Charming, graceful, supremely eloquent and erudite, a bit stooped but otherwise amazingly youthful for a man who's 82, Alistair Cooke seems exactly as advertised in his role of gracious host on public television's "Masterpiece Theatre."
Except for one thing.
In person, the venerable, expatriate British journalist, who has been an American citizen since 1941, can also be -- surprise! -- a bit snappish.
"I hope you're not going to take 180 pictures," he admonishes a photographer at the start of an interview. "Photographers used to be able to set up a tripod, take one picture and it was splendid." He follows up the remark with a little riff on the "cliches" of photography, a mini-lecture delivered in that familiar and unmistakable voice, the one that sounds like honey flowing over English cream.
Of course, there is nothing for an interviewer (and photographer) to do but wait out the brief cloud of mild irritation and hope for the early arrival of the sunny, genial man, who, sitting in a comfy wing chair, appears regularly in our living rooms via the television screen.
And, sure enough, that Alistair Cooke appears before long. And he does not disappoint.
With his wife settled into a hotel suite upstairs, downstairs in a borrowed suite Mr. Cooke holds forth -- as only he can. A conversation with this journalist and broadcaster, whose career spans more than half a century, includes fascinating stories -- and fascinating digressions from those stories -- on jazz (he is an excellent jazz pianist), politics, "Sesame Street," literature, golf, peanut butter and, of course, television.
It is television that has brought him to Washington on this mild January day to attend a reception celebrating "Masterpiece Theatre's" 20th anniversary on the air. Since the show began broadcasting in January 1971, Mr. Cooke has been its only host.
Indeed, for most viewers, the sight and sound of the silver-haired, silver-tongued Alistair Cooke holding forth from a wing chair is "Masterpiece Theatre."
"I'm the headwaiter. I indicate what's coming up on the menu," is the way he describes his role on the PBS show, which airs locally at 9 p.m. Sundays on MPT (Channels 67 and 22).
Of course, it is much, much more than that.
What Alistair Cooke does on "Masterpiece Theatre" is what he's been doing for much of his long career: interpreting the English to their American cousins.
"He's become our trademark," says the show's executive producer, Rebecca Eaton. "He sort of invented that role, the role of presenter and recapper and putter-in-context -- particularly putting things in context for Americans. He knows what Americans know and don't know, and what needs to be explained to an American audience."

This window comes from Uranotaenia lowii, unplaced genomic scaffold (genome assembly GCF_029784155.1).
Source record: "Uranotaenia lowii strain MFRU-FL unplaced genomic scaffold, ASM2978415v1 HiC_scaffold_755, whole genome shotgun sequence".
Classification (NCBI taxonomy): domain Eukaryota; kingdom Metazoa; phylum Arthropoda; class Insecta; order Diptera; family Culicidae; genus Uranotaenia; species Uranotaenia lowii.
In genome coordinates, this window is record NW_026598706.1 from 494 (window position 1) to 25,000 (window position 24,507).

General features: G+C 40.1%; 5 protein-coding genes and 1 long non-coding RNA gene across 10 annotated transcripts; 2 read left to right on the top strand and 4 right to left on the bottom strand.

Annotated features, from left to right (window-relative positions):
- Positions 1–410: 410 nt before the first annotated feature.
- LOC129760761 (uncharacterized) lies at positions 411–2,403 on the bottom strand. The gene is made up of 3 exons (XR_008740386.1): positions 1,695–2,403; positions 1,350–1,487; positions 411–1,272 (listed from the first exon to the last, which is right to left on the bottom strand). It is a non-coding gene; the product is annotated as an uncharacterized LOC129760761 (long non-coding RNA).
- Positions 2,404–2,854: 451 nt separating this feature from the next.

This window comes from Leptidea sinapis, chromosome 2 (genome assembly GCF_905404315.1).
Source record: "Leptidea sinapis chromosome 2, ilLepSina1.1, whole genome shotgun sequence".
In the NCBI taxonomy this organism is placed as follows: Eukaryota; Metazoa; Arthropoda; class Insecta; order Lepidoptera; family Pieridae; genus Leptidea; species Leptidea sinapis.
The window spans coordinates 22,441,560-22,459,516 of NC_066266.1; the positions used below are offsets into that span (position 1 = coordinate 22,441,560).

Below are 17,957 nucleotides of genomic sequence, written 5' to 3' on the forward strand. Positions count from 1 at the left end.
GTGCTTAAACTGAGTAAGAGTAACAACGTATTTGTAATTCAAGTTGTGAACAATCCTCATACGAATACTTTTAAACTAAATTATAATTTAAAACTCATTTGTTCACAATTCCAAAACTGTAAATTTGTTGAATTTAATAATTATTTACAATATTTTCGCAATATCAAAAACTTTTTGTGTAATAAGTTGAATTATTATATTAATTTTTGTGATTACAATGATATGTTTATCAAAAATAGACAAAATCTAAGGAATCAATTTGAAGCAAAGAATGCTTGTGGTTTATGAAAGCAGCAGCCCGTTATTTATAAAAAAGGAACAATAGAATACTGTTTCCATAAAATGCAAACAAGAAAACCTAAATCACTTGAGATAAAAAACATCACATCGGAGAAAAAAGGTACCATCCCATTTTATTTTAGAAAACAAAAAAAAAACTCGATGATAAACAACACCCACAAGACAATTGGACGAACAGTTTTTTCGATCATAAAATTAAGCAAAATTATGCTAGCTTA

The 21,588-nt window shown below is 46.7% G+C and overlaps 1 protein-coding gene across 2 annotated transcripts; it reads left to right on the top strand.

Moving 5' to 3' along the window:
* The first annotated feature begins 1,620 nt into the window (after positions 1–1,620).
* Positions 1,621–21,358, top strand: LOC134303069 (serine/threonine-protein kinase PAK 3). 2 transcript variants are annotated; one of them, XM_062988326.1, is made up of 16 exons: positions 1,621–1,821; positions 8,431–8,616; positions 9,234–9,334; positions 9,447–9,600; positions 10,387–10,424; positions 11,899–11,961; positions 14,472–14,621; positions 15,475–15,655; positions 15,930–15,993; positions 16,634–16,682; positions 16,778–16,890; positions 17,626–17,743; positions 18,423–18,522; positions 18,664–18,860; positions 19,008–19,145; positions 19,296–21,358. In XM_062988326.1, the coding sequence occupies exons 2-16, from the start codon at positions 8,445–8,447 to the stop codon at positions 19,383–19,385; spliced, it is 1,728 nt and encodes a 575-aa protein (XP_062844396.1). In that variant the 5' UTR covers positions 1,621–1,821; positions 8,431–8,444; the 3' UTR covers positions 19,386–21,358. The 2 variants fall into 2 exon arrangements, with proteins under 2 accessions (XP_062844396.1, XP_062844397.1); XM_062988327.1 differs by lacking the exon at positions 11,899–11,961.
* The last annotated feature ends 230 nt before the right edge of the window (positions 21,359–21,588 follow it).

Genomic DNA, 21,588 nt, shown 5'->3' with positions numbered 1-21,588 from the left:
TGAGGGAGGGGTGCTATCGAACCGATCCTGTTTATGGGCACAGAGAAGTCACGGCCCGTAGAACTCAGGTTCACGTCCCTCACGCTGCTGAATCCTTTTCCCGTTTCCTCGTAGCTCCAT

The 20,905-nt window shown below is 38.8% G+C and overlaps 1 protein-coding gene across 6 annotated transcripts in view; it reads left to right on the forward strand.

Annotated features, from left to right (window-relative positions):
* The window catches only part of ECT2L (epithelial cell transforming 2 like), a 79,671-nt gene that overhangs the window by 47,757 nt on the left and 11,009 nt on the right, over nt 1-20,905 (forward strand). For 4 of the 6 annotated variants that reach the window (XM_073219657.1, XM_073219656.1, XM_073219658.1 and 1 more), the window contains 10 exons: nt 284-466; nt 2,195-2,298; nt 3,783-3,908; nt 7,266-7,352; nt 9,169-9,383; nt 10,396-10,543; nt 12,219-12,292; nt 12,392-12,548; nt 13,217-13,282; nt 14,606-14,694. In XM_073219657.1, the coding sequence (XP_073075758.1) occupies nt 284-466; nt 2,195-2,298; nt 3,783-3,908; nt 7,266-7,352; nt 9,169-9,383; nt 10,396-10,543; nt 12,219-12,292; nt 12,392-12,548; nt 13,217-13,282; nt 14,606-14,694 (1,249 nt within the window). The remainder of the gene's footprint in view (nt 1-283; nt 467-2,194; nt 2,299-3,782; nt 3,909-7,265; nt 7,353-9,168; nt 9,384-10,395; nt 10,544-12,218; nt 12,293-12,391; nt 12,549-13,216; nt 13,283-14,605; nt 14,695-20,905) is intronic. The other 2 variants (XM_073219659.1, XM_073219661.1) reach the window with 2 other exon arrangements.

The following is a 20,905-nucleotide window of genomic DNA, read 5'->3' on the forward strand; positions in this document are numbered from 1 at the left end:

His explanations of the way things worked between the masters and servants in an Edwardian household held millions of Americans spellbound in 1972 when "Masterpiece Theatre" ran its Emmy-winning series, "Upstairs, Downstairs."
Mr. Cooke says he decided recently that "Upstairs, Downstairs" is his favorite.
"For many years I've said that my favorite 'Masterpiece Theatre' was 'The Golden Bowl' -- the Henry James, which was four parts. But I looked at it again and it's not so. I think 'Upstairs, Downstairs' is unique. It's so beautifully crafted and so true to those types of people and the way they talk and their view of life. I mean, I've known everybody in 'Upstairs, Downstairs' -- from Ruby up to Richard Bellamy," says Mr. Cooke, singling out a downstairs maid and upstairs master in the 55-part series.
Other favorites, he says, include "To Serve Them All My Days," "Danger UXB" and "Therese Raquin."
And does he have a least favorite? "Oh, yes," he says amiably, leaning back into the cushion of a very un-winglike, overstuffed white sofa. "The one I positively disliked was 'After the War.' Did not like that at all."
And, yes, of course, he says, it is harder to write an introduction to a piece you don't like.
"That's where you really revert to your role as headwaiter. You're not saying, 'This is an appalling piece of fish. Don't have it.' " And here he stops, breaking into laughter. Then he leans forward -- the white sofa begins to form itself into a wing chair -- and in his best "Masterpiece Theatre" voice, he continues with his explanation of a headwaiter selling a dish to a diner: "Here's what you say. 'Well, now, tonight we have this with the bearnaise sauce. If you like bearnaise sauce, it's all right.' "
With that voice, with those eyes, whatever Alistair Cooke is selling, you're buying.
Those who know him only from "Masterpiece Theatre" might be surprised to learn he has written several highly regarded books, was chief U.S. correspondent for the Manchester Guardian (now the Guardian) from 1948 to 1972 and made his first big television splash in the early 1950s on the award-winning television show, "Omnibus." Later in the early 1970s he embarked on the difficult task of explaining America to Americans in the Emmy-winning "America" series.